Quick transport is key for the vaccine, especially since this one must be stored at extremely low temperatures — about 94 degrees below zero. Tracked with GPS-enabled sensors, the initial shipments nationwide were expected to contain about 3 million doses, with many more to come. Federal officials say the first shipments of Pfizer’s vaccine will be staggered, arriving in 145 distribution centers Monday, with another 425 sites getting shipments Tuesday, and the remaining 66 on Wednesday.

Doses of the vaccine, co-developed by German partner BioNTech, are given out based on each state’s adult population. Then the states decide where they go first.

Earlier this month, Pritzker and Illinois health officials detailed the state's vaccination plan, noting it follows federal guidelines in distributing it to health care professionals and nursing home residents first in accordance with federal public health guidance.

“The very first vaccinations will be dedicated to hospitals and health care workers in the 50 counties with the highest death rates per capita,” Pritzker said on Dec. 4 during his daily COVID-19 briefing in Chicago. “Some quick math will tell you that it’s going to take multiple weeks of distribution to even get our health care workers their first of the two doses that they require, while also getting to the long-term care facility residents.”

According to Pritzker, each county has put together its own plan for how the vaccine will be distributed, with the governor pointing out that cities like Chicago and more rural communities will have different strategies in place to ensure that the vaccine is distributed as equitably as possible.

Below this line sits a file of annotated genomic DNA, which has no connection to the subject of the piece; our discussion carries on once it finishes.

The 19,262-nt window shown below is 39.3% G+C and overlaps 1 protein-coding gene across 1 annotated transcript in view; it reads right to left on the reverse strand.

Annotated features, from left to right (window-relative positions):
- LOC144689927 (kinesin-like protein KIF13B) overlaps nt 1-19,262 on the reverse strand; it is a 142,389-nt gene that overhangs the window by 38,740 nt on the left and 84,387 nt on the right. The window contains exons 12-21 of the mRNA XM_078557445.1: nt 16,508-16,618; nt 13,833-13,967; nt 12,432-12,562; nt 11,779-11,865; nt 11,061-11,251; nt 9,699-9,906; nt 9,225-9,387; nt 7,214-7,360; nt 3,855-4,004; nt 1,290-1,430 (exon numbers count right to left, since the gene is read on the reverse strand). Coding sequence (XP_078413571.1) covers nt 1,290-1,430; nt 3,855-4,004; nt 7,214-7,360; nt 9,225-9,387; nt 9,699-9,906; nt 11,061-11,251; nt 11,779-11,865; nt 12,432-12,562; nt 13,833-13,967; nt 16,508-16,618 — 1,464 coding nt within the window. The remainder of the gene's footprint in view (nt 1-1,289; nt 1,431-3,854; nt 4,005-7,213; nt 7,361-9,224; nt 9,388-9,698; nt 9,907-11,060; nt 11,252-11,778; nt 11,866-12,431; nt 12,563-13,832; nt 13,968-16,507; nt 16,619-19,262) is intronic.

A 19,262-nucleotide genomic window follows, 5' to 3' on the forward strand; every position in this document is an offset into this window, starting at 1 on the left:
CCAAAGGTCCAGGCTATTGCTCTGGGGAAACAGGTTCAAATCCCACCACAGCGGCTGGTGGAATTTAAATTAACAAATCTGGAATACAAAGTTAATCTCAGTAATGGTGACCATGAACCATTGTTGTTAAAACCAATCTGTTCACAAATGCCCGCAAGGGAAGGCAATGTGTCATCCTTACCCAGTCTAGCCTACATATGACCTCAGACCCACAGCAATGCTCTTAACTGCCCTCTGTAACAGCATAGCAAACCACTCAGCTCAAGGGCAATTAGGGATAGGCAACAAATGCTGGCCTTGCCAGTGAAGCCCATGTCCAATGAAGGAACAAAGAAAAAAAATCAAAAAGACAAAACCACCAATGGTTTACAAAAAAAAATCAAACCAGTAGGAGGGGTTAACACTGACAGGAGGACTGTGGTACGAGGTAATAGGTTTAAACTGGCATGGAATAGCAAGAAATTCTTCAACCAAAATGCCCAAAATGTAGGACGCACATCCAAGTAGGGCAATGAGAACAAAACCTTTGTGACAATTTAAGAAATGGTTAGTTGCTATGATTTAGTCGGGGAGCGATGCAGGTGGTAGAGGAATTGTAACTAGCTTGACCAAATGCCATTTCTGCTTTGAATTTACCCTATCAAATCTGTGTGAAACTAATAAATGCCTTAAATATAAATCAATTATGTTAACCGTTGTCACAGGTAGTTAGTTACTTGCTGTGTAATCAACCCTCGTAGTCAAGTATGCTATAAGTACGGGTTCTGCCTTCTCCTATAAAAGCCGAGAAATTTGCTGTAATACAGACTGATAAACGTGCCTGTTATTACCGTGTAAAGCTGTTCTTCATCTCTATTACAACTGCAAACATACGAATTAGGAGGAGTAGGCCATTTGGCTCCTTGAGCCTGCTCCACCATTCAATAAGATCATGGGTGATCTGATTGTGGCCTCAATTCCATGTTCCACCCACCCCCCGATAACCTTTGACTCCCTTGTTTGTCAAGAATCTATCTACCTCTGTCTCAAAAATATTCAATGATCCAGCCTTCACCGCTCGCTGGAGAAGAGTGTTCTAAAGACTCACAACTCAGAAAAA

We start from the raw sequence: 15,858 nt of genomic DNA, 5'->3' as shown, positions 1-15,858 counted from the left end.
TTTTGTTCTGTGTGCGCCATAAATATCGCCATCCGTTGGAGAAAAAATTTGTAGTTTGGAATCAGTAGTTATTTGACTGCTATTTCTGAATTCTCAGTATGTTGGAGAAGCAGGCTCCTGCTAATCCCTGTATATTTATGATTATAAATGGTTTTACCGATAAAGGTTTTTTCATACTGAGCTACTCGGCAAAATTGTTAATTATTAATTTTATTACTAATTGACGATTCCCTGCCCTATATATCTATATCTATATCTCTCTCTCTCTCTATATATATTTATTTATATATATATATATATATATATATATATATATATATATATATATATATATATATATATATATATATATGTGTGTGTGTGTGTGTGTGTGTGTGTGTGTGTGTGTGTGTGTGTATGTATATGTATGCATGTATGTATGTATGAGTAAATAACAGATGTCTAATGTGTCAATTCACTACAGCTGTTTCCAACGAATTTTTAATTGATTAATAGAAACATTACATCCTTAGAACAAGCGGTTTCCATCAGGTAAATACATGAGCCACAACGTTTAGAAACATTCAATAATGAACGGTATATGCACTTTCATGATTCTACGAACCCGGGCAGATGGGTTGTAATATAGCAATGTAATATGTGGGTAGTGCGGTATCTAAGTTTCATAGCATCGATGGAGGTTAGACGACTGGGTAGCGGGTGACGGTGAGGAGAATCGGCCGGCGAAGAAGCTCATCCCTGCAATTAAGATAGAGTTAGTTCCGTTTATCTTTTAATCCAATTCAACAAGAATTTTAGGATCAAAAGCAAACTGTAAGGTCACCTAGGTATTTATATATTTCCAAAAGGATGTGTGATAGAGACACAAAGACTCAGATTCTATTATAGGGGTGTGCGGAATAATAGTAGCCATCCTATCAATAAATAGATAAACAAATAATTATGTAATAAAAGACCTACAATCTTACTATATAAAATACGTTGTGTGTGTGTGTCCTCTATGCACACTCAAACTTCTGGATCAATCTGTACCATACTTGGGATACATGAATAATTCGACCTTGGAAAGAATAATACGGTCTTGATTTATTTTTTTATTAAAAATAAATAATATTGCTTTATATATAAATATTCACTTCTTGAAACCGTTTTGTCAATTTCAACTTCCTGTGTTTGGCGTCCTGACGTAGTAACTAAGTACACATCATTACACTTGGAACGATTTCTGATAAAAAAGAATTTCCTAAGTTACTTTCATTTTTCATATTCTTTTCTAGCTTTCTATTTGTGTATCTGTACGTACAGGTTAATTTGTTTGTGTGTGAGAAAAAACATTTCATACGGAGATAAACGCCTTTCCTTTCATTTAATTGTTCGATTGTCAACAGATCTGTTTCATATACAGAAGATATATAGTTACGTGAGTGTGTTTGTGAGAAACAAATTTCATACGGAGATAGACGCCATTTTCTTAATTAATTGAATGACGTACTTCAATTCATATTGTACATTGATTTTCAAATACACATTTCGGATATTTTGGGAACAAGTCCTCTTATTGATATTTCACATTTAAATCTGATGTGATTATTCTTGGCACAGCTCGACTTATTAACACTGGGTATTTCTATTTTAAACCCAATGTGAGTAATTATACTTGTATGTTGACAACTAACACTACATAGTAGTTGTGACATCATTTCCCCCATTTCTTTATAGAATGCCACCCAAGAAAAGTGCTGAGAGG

Illinois' public health director said Friday all of the state's 10 "regional hub" hospitals will receive doses of Pfizer's COVID-19 vaccine to distribute in week one.

Once the doses begin to come in, IDPH Director Dr. Ngozi Ezike says that the state will pull out all the stops in an “All-In Illinois” effort to make sure that the vaccine is administered as quickly and efficiently as possible.

“People will go to their doctor’s offices. Mass vaccination drives will be held. Some in churches, pharmacies, local health departments,” she said. “There will be myriad opportunities to get the vaccine. We want some drive-thru vaccination efforts too. Those will continue to ramp up as it becomes widely available to the public.”

In Chicago, first in line will be "health care workers who treat COVID patients or conduct procedures that put them at high risk for COVID-19 spread" at all 34 hospitals in Chicago, Lightfoot and Chicago Department of Public Health Commissioner Dr. Allison Arwady said last week.

Chicago health officials said there are roughly 400,000 health care workers in the city, including doctors, nurses and other hospital staff.

After frontline health care workers, the city says priority will be given to: residents and staff at long-term care facilities, workers in essential and critical industries including emergency services personnel, people at high risk for severe COVID-19 illness due to underlying medical conditions and people ages 65 and older.